We have moved again - now at St Kilda. You can contact us on 0411 105 365. We are in the process of setting up hydroponic and aquaculture displays.

Monday 0930 to 1730
Friday 0930 to 1730
Saturday 0930 to 1230

We are available for consultation and site visits at these times- other times by appointment by email (robin@soladome.com.au)

After 35 years at 44 Chapel Street it was time for a change to a web based operation and to offer guidance based on many years of practical experience.

 

 

What is Polyculture?

The word has been created from two words – poly meaning many and culture meaning a crop of experimental bacteria or the like. The general understanding of polyculture is the growing of more than one crop within the same cultivation system.

The word has been created from two words – poly meaning many and culture meaning a crop of experimental bacteria or the like. The general understanding of polyculture is the growing of more than one crop within the same cultivation system.

In hydroponics a polyculture system might have aquatic animals living in the reservoir that is used to fertilize the plant crop being grown. In aquaculture a polyculture system might have some plants growing in the animal culture water so that the plants take up some or all of the aquatic animal waste products.

A well-designed polyculture system is likely to have similarities to a permaculture system – the elements within the system are in balance.

A very sophisticated polyculture system would have different animal and plant species in the various levels of the water column, crustaceans on and in the bottom substrate, a bottom dwelling fish species under a mid level fish species with aquatic plants and surface dwelling fish species on and near the water surface and then some terrestrial plants being irrigated with part of the culture water before the water is returned to the culture system.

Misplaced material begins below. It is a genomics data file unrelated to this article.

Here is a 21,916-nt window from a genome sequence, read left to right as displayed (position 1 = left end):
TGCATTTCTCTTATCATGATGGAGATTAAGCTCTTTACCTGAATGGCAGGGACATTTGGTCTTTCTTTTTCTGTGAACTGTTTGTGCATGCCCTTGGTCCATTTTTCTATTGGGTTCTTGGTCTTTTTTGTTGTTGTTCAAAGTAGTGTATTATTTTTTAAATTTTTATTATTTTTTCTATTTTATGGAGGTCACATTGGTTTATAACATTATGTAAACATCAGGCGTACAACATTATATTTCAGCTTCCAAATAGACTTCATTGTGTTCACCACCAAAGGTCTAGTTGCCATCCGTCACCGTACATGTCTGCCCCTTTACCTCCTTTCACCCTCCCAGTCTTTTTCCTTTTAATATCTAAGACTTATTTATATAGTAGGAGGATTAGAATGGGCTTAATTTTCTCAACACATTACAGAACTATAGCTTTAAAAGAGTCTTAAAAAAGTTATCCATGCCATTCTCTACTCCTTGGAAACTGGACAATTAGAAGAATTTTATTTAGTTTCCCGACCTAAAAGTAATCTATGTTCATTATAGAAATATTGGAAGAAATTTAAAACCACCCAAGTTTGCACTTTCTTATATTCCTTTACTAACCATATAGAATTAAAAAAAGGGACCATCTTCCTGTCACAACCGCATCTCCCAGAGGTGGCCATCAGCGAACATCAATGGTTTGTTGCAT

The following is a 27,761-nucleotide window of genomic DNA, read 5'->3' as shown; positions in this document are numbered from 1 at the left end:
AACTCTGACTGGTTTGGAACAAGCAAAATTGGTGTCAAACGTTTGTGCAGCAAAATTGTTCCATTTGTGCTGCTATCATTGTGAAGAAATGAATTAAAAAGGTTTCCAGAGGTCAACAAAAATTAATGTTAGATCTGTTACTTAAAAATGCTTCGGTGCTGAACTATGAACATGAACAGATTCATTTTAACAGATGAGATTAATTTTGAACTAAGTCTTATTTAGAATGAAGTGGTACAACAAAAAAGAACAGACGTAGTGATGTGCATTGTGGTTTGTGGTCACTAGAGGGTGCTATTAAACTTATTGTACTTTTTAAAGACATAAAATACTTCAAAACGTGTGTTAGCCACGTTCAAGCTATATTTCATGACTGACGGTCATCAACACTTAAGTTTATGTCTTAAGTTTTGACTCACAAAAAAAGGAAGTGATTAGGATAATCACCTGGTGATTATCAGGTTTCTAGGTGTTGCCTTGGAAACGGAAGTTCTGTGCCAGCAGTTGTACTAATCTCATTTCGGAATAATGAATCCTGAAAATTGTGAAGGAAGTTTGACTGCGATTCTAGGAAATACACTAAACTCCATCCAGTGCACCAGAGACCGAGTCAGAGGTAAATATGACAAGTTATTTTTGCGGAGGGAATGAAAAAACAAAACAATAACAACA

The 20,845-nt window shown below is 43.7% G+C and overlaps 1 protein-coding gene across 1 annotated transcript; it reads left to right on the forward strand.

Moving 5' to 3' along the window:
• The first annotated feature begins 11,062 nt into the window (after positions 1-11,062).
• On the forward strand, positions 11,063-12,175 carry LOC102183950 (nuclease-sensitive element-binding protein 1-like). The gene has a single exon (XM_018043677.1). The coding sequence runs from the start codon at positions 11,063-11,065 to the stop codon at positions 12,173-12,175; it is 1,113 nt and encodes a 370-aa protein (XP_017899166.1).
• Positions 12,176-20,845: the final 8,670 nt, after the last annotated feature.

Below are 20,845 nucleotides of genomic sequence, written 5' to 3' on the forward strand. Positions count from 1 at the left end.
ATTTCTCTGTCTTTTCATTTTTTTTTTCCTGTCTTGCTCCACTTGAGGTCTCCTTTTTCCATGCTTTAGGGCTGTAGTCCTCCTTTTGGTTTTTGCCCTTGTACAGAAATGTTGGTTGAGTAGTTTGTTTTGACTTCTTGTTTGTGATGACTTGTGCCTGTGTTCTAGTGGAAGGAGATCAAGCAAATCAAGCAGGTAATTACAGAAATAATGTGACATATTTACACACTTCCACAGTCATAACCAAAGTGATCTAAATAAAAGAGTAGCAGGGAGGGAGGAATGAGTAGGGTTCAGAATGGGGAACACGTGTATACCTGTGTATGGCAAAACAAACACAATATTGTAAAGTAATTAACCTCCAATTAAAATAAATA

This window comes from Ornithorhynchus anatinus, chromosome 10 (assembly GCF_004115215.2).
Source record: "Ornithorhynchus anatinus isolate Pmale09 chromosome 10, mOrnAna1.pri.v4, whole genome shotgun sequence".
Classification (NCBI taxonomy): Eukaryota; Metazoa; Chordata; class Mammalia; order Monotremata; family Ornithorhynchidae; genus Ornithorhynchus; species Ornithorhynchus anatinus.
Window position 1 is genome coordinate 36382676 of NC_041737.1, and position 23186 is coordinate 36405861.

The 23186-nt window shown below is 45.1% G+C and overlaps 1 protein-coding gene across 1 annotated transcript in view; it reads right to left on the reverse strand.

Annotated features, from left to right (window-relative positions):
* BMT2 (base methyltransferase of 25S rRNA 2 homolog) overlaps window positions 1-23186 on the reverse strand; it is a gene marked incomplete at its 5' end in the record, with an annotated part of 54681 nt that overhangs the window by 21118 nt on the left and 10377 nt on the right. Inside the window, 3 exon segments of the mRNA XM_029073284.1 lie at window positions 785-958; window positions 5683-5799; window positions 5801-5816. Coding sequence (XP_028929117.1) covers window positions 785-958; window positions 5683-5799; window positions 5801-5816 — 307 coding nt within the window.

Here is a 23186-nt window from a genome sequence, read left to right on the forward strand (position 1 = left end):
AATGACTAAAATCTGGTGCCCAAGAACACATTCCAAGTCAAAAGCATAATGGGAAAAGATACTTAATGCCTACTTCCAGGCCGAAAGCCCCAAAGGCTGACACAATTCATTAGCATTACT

Simple polyculture systems can be made by using a water reservoir, putting some washed quartzite gravel in the base, filling with water and establishing some crustaceans like yabbies and native fish, Aquatic plants can be grown on foam floats on the surface and a small pump can be used to pump the water from the reservoir through a series of plastic gutters that contain plants and then returning to the reservoir.

Matching the requirements of the animals and plants in the system to their relative sizes and quantities is the key to keeping the whole system in balance. A good balance results when the outputs from one animal or plant are utilized by another in the system and waste products from the cultivation are fully utilised in the system.

Our experience has shown that in our system 15 to 25 grams of high-energy fish pellets (40% protein) fed to four yabbies and 50 Murray River Rainbow fish (4 cms long) per day in a 400 litre tank supplies enough food to sustain the fish and yabbies. The organic waste products from the fish and yabbies are acted upon by heterotrophic bacteria to produce ammonium ions. A small biofilter in the system allows autotrophic bacteria to oxidise the ammonium to nitrite and nitrate ions. The 24 plants in 10 cm pots that are part of the system remove the ammonium, nitrite and nitrate ions and use these through the process of photosynthesis to grow. The only power used is a small submersible water pump of 18 watts to pump the polyculture water up to the plastic troughs that contain the plants in pots and to the biofilter.